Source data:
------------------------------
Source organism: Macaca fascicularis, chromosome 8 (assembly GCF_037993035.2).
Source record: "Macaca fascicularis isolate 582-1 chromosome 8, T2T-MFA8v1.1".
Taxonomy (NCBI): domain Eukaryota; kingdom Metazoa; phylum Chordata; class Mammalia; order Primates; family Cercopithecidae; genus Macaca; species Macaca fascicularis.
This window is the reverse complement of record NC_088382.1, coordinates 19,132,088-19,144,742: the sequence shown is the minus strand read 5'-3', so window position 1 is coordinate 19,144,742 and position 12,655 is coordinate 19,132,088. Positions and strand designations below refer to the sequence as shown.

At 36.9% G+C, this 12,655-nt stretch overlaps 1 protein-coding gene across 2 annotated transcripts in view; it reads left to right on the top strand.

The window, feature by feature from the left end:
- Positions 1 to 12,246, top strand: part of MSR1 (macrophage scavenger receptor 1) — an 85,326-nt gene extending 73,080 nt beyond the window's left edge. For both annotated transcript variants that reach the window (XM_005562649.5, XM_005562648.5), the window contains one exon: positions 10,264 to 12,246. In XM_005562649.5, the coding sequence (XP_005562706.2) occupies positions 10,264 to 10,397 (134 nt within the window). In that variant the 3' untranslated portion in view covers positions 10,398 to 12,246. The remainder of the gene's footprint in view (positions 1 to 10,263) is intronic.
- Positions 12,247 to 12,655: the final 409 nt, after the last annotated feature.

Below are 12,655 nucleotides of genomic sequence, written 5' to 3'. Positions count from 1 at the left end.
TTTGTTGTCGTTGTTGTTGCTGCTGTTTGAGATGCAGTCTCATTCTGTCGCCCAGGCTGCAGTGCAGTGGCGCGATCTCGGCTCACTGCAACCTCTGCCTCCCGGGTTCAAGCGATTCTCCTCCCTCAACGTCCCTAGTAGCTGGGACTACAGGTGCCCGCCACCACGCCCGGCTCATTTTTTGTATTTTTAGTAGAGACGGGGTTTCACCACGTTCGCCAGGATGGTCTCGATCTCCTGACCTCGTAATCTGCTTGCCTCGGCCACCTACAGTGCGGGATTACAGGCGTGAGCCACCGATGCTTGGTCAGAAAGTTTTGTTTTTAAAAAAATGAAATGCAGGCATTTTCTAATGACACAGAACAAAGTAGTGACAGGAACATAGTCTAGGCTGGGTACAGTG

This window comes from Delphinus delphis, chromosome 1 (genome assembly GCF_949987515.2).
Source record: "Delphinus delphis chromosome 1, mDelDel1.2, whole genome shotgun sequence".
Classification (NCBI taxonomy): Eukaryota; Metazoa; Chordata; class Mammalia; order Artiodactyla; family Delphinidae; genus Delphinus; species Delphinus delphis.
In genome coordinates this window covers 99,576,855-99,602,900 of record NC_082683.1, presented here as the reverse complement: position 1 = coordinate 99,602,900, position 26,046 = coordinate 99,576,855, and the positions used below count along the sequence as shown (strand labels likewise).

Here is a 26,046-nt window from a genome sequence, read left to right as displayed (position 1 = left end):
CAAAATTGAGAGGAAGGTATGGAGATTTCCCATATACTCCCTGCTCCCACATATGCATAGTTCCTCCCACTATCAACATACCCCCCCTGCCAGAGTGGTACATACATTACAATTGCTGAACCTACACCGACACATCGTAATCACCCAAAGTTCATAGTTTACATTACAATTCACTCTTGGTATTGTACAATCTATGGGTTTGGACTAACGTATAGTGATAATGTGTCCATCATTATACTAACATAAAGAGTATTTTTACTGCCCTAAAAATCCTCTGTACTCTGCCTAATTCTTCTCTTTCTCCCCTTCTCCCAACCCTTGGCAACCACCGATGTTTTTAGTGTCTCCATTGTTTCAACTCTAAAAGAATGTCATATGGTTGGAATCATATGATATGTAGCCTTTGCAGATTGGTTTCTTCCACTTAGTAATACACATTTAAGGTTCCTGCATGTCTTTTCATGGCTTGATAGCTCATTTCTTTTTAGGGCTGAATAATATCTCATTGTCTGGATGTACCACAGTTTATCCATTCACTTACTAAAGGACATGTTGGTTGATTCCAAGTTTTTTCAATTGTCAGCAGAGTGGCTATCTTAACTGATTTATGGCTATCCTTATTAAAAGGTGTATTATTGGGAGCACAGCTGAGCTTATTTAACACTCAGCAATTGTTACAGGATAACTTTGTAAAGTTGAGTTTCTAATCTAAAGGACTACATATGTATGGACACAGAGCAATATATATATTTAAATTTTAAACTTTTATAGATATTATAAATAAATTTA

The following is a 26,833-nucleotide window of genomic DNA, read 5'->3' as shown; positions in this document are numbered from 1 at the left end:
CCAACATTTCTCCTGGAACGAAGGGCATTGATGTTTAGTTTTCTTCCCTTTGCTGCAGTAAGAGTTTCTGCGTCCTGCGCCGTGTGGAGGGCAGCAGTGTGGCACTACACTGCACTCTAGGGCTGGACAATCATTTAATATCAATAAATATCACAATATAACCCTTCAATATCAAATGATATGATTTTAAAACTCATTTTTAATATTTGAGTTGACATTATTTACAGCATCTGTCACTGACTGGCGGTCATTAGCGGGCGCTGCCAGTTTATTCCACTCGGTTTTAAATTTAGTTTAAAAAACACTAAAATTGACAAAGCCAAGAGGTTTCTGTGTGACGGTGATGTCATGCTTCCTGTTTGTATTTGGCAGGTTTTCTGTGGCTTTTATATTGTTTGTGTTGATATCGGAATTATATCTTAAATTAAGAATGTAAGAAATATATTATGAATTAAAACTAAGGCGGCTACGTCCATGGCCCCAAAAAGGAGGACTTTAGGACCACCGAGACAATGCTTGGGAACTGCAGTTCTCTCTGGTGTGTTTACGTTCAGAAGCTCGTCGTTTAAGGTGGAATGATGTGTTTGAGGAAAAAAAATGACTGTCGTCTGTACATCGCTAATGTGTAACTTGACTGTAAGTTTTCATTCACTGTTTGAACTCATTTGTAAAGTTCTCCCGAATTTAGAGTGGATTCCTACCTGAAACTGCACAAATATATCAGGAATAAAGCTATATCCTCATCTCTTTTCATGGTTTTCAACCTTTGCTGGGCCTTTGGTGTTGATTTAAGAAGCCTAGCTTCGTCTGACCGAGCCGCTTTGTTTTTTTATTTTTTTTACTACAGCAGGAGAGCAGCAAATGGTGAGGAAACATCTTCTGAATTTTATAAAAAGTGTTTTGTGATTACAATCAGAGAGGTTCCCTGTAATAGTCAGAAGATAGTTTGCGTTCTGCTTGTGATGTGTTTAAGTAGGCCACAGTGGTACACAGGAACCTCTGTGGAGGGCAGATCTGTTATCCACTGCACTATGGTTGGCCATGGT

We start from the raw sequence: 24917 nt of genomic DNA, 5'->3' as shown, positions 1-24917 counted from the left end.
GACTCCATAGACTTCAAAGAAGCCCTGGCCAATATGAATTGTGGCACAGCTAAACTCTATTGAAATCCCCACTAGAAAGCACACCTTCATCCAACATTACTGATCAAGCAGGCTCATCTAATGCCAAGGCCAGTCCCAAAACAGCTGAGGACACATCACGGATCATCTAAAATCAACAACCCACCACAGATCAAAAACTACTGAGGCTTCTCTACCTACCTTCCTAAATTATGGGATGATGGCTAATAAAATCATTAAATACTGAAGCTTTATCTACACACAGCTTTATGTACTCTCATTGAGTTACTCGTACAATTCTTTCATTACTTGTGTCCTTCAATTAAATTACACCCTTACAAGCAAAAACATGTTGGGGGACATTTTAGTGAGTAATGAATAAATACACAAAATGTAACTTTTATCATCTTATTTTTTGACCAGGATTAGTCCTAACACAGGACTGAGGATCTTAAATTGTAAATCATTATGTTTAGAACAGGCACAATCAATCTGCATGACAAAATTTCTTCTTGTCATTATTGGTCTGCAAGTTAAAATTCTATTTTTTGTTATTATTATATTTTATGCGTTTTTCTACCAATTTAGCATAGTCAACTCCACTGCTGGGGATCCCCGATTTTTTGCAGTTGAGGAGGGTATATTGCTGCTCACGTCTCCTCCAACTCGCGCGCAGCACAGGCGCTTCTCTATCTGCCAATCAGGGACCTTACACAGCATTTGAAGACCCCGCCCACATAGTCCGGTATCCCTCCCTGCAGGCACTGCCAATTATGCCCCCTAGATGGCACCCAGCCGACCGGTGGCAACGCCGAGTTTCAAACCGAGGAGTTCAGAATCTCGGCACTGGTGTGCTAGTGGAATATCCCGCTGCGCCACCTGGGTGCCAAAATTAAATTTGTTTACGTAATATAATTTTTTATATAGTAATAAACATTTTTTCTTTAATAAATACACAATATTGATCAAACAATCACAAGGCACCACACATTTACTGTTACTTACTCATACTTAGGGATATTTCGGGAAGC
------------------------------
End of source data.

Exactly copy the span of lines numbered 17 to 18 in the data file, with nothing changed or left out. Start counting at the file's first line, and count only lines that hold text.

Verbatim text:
The following is a 26,833-nucleotide window of genomic DNA, read 5'->3' as shown; positions in this document are numbered from 1 at the left end:
CCAACATTTCTCCTGGAACGAAGGGCATTGATGTTTAGTTTTCTTCCCTTTGCTGCAGTAAGAGTTTCTGCGTCCTGCGCCGTGTGGAGGGCAGCAGTGTGGCACTACACTGCACTCTAGGGCTGGACAATCATTTAATATCAATAAATATCACAATATAACCCTTCAATATCAAATGATATGATTTTAAAACTCATTTTTAATATTTGAGTTGACATTATTTACAGCATCTGTCACTGACTGGCGGTCATTAGCGGGCGCTGCCAGTTTATTCCACTCGGTTTTAAATTTAGTTTAAAAAACACTAAAATTGACAAAGCCAAGAGGTTTCTGTGTGACGGTGATGTCATGCTTCCTGTTTGTATTTGGCAGGTTTTCTGTGGCTTTTATATTGTTTGTGTTGATATCGGAATTATATCTTAAATTAAGAATGTAAGAAATATATTATGAATTAAAACTAAGGCGGCTACGTCCATGGCCCCAAAAAGGAGGACTTTAGGACCACCGAGACAATGCTTGGGAACTGCAGTTCTCTCTGGTGTGTTTACGTTCAGAAGCTCGTCGTTTAAGGTGGAATGATGTGTTTGAGGAAAAAAAATGACTGTCGTCTGTACATCGCTAATGTGTAACTTGACTGTAAGTTTTCATTCACTGTTTGAACTCATTTGTAAAGTTCTCCCGAATTTAGAGTGGATTCCTACCTGAAACTGCACAAATATATCAGGAATAAAGCTATATCCTCATCTCTTTTCATGGTTTTCAACCTTTGCTGGGCCTTTGGTGTTGATTTAAGAAGCCTAGCTTCGTCTGACCGAGCCGCTTTGTTTTTTTATTTTTTTTACTACAGCAGGAGAGCAGCAAATGGTGAGGAAACATCTTCTGAATTTTATAAAAAGTGTTTTGTGATTACAATCAGAGAGGTTCCCTGTAATAGTCAGAAGATAGTTTGCGTTCTGCTTGTGATGTGTTTAAGTAGGCCACAGTGGTACACAGGAACCTCTGTGGAGGGCAGATCTGTTATCCACTGCACTATGGTTGGCCATGGT